performance and choreography
Sue Passmore, who we introduced in Charters Part Two, found Bush Davies
serendipitously through a former student, Melanie Parr. Mel had joined the original London production of The Sound of Music playing all the children, except Liesl, which Sue played for four years until 1968. Mel's mother Mary was not a 'ballet mum' but a 'theatre mum'! Now over 90 she is still mildly eccentric, free-thinking, obstinate, generous and a true friend of Bush Davies. It was with her that Noreen and Victor spent relaxing evenings prior to and during Noreen's illness. But, when Mel was in the theatre, so was Mary. She would chat-up the cast and invite them for weekends at her farm in Felbridge where she was gradually whittling away her inheritance caring for a disaffected menagerie of animals. It was an ideal refuge for young disaffected Thespians!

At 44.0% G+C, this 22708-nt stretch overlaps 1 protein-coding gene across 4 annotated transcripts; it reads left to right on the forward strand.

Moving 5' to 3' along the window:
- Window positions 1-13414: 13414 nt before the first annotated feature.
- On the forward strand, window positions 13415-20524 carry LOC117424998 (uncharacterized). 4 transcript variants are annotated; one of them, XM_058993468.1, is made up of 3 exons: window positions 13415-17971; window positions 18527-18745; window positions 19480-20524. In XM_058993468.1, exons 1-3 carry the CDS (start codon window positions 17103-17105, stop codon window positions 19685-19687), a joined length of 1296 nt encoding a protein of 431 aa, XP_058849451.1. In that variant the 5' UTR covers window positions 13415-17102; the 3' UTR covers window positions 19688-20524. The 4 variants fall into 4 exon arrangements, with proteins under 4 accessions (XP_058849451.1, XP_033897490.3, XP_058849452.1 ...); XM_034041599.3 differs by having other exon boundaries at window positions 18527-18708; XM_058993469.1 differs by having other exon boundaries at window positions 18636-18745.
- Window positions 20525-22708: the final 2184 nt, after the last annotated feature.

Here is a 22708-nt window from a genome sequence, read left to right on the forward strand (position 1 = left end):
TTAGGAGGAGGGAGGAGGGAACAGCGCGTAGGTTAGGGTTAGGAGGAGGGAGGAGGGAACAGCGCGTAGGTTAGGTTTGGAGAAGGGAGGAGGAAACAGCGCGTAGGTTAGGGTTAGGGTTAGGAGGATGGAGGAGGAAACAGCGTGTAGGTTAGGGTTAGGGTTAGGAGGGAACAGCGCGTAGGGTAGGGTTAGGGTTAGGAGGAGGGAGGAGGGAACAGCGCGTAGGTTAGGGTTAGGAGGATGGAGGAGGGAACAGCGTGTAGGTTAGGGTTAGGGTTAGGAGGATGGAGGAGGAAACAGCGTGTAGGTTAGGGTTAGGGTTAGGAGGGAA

Mary organised a charity evening at the Genée Theatre in 1971 with many of 'her stars' taking part. We remember the occasion as our first experience of Sue when she ran through the auditorium with Freddie Eldrett to perform a rousing number from Dames At Sea. Freddie, incidentally, was a wonderful hoofer and enjoyed many hours poaching steps from Victor. Sue immediately fell in love with the theatre and persuaded the management to let her, with her husband Ray, produce The Wizard of Oz for Christmas. Mel played Dorothy, the school provided The Munchkins and John was in the pit on the piano/drums and special effects. Introductions made, Sue and Ray were invited to produce the school's 60th anniversary production called Time-Steps, in 1974; this was followed by Mr Aesop's Fable Show, for which Ray wrote most of the music and lyrics. It was in the autumn of that same year, 1975, that Biddy Espinosa joined the school. We shall not recount that wretched period again but, soon after, Paul and John found themselves travelling to Bournemouth to visit Sue. She had moved there to allow her two young daughters to have a stable beginning to their lives and ran a theatrical boarding-house with sidelines in dress-making and baking wedding cakes. The mission was to persuade her to join Bush Davies as head of drama and production. She was very relieved to meet her new employers! Over the next 13 years she proved a determined and inexhaustible asset to the school, all its students, and the theatre. She recently wrote, " ..so much opportunity, success, inspiration, creativity, argument, discussion, but never failure: frustration, but never failure. When I look at the old BDS videos and compare them to the work I see now as an examiner for Trinity DADA Awards I can tell you we were GOOD!! Bush students were special and I still work with quite a few of them, our memories fresh, and appreciative for being part of such an amazing school. It shaped my life and provided the standards by which I assess quality in teaching and performance."
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